Are Nick Anderson’s Fifteen Minutes Up?

Nick Anderson
Kelley L Cox-USA TODAY Sports

Did you know that Andy Warhol didn’t actually say “In the future, everyone will be world-famous for fifteen minutes”? I was shocked to learn the truth. Apparently, two museum employees invented the quote when they were working on a Warhol exhibit. That makes the saying more interesting to me, actually: two anonymous people creating the work of someone famous for the democratization of art is enjoyable. But I digress: the point of bringing that quote up is that Nick Anderson is well into his second fifteen minutes of fame, and I’m pretty sure that this, too, is something Warhol would approve of.

It’s hard to imagine a better pitcher getting a worse contract than the one Anderson signed this offseason. He was one of the best relievers in baseball, period, from his 2019 debut until tearing his UCL in 2021. Heck, he was top 15 in reliever WAR from 2019 to ’21, and he basically didn’t play in one of those years. Sub-3 ERA, sub-3 FIP, the fourth-highest strikeout rate in baseball (39.6%) — Anderson was an elite closer, and the Rays used him accordingly. The Braves are paying him only $875,000 this year. That’s some kind of bargain.

As Esteban Rivera detailed last November, there were reasons to doubt that Anderson would come back strong. He looked diminished in his last few appearances before hitting the IL; his biggest weapon, a fastball with excellent carry that left batters flummoxed, lost its usual carry. Vertical approach angle is all the rage in pitch design these days, and that’s the case because it neutralizes the biggest weapon hitters have: power on contact. You can’t hit a home run if you can’t hit the ball, and flat-angled four-seam fastballs are great at doing just that.

Again leaning on Esteban’s work, there was a problem: when Anderson got hurt, his delivery stopped working. More specifically, he stopped generating a flat angle with release point, because he started releasing the ball higher. Just like that, his fastball went from great to average. Throw in a heaping helping of injury uncertainty, and I’m not shocked that risk-averse front offices weren’t lining up to offer him a huge deal.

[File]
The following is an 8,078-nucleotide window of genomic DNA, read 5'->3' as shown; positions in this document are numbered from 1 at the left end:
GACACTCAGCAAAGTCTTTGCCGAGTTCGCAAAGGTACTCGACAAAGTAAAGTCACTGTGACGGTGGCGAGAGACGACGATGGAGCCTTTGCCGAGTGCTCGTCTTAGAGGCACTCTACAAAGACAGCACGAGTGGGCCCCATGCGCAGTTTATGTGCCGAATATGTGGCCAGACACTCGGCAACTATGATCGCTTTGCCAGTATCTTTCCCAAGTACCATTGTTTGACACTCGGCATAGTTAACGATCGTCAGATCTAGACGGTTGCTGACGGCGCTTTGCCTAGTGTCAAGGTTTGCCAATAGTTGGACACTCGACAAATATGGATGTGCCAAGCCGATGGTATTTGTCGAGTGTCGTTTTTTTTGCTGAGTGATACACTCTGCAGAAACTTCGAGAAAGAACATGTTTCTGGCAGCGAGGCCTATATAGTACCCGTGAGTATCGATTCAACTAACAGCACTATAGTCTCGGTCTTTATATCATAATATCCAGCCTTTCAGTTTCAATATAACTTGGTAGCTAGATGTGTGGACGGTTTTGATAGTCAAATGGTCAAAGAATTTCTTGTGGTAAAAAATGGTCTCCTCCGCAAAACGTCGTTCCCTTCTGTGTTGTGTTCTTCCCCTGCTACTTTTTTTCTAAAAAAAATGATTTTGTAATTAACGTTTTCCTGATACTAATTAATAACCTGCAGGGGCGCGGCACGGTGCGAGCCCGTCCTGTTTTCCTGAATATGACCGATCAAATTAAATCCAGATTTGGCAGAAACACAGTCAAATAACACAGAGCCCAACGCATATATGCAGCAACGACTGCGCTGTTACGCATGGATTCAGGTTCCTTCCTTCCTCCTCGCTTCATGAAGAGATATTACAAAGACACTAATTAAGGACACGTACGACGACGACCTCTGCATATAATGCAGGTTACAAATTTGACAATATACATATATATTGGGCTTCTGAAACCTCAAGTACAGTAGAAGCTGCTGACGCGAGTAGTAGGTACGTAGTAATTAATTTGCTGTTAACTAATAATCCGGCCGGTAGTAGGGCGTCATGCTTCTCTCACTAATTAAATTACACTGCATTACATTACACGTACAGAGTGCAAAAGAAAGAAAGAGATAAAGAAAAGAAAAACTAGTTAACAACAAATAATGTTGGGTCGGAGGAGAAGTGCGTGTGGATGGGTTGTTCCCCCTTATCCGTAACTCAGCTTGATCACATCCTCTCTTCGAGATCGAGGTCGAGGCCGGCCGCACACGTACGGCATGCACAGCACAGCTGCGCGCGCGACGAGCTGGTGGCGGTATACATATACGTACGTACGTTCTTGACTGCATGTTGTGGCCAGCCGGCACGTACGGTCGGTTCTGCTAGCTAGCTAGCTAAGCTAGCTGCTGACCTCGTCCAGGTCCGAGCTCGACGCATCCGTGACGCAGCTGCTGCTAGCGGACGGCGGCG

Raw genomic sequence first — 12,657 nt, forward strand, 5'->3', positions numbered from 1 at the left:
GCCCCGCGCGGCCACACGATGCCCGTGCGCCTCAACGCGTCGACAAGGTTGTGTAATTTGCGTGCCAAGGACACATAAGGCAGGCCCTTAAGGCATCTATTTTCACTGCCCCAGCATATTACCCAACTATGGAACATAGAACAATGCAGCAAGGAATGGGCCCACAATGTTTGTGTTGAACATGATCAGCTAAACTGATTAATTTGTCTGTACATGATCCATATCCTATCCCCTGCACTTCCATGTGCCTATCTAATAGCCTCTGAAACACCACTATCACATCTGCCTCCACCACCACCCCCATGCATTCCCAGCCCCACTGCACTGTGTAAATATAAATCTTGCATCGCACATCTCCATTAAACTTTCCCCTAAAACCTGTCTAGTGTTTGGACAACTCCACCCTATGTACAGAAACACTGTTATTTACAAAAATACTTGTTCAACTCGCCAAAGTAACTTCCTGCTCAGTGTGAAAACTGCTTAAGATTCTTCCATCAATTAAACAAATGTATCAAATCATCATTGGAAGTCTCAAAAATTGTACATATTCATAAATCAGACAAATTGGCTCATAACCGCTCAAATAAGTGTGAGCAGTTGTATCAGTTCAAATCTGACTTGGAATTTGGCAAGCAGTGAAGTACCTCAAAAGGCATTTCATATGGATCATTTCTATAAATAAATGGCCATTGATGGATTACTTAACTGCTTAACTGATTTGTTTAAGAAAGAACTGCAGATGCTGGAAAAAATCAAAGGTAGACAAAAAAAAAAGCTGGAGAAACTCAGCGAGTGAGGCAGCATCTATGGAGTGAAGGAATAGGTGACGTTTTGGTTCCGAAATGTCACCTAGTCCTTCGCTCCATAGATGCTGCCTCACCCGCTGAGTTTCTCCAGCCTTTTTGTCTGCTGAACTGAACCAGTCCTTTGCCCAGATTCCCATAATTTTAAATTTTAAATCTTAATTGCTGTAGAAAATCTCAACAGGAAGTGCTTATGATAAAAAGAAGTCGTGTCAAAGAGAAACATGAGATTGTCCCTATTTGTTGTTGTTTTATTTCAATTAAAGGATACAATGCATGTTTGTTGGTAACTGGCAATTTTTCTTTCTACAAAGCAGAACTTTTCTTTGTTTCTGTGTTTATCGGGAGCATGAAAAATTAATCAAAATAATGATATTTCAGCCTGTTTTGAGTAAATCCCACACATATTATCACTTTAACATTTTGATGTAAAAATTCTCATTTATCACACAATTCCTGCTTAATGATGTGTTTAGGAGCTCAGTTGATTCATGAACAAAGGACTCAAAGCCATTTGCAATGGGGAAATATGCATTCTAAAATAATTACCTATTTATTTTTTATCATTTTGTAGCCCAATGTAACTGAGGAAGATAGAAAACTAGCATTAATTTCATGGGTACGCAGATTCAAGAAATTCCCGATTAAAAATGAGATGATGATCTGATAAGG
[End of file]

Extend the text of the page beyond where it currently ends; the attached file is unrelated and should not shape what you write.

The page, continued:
Right, then; let’s check in on Anderson’s 2023 season:

Same As He Ever Was (Except Strikeouts)
2019 41.7% 6.8% 3.32 2.35 2.44 2.90
2020 44.8% 5.2% 0.55 1.35 3.04 2.13
2023 29.8% 3.2% 3.20 2.44 3.04 3.21

Oh look, he’s fixed! Or, well, maybe we can’t say that with any certainty, but he’s certainly pitching well. I decided to look into the raw measurables of his fastball to see if the change he’s going for is working, and to add in small-sample 2021 so we can compare pitch shapes to when he was hurt. Is he back to a lower release point and more extension? Nope:

Nick Anderson, Release Characteristics by Year
Year VRel (ft) HRel (ft) Extension (ft)
2019 6.56 -0.7 5.9
2020 6.36 -0.68 6.4
2021 6.65 -0.82 5.9
2023 6.63 -0.53 6.1

Huh, weird. Well, is he back to inducing a ton of vertical break, which makes for a flatter approach angle? No and no:

Nick Anderson, Vertical Movement by Year
Year VMov (in) VMov (w/gravity) VAA
2019 19.9 -10.3 -4.87
2020 18.9 -11.4 -4.56
2021 18.3 -13.5 -5.12
2023 16.8 -14.0 -5.52

In fact, Anderson’s fastball is inarguably worse than it was at his peak. Whether we’re talking chase rate, whiff rate, swinging-strike rate, or just raw velocity, 2023’s version can’t hold a candle to how the pitch looked when he was at his best (this time, again, I’m excluding 2021):

Fastball Trending Down
Year Chase% Whiff% SwSt% Velo (mph)
2019 37.9% 26.7% 15.8% 96.0
2020 47.0% 27.8% 17.8% 95.2
2023 41.1% 14.6% 8.2% 94.0

Anderson clearly knows his fastball isn’t up to its previous excellent standard. How can I tell? He stopped throwing it. He’s a two-pitch guy, with a gyro breaking ball and a fastball, and he’s leaning on that gyro breaking ball more than ever. He’d thrown it just under 40% of the time in his career before 2023. This year, it’s up to a robust 50%.

Luckily for Anderson, his breaking ball has been up to the task. It’s a strange pitch, deceptive because it hardly breaks at all. He throws it off of his fastball; he does a great job of mirroring release points between the two pitches. Even as his fastball comes out higher and higher, it still looks just like the curveball (or slider, systems disagree) coming out of his hand.

If you wanted to, you could finish this analysis right there. It’s pretty clear that Anderson’s fastball is worse. It’s equally clear that he’s compensated for that decline by throwing his secondary pitch more frequently. Hey, neat thought, everyone should do that. But as much as I hate to say it, I don’t think this is the end of the story. Much as I want to, I can’t give Anderson a clean bill of analytical health. I think he’s a few batter adjustments away from turning back into a pumpkin.